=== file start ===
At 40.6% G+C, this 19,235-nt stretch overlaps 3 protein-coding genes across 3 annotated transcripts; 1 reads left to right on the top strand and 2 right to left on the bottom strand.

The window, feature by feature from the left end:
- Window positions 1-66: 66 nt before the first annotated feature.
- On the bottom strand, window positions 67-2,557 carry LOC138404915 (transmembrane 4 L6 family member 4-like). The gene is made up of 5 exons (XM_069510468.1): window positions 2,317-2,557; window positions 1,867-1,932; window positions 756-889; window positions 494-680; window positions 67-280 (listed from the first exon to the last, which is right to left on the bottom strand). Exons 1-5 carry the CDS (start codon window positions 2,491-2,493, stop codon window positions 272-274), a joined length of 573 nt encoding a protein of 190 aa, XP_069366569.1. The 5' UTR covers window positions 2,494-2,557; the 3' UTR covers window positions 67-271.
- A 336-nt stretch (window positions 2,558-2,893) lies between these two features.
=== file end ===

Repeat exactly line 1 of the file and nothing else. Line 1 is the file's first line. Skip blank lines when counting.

At 40.6% G+C, this 19,235-nt stretch overlaps 3 protein-coding genes across 3 annotated transcripts; 1 reads left to right on the top strand and 2 right to left on the bottom strand.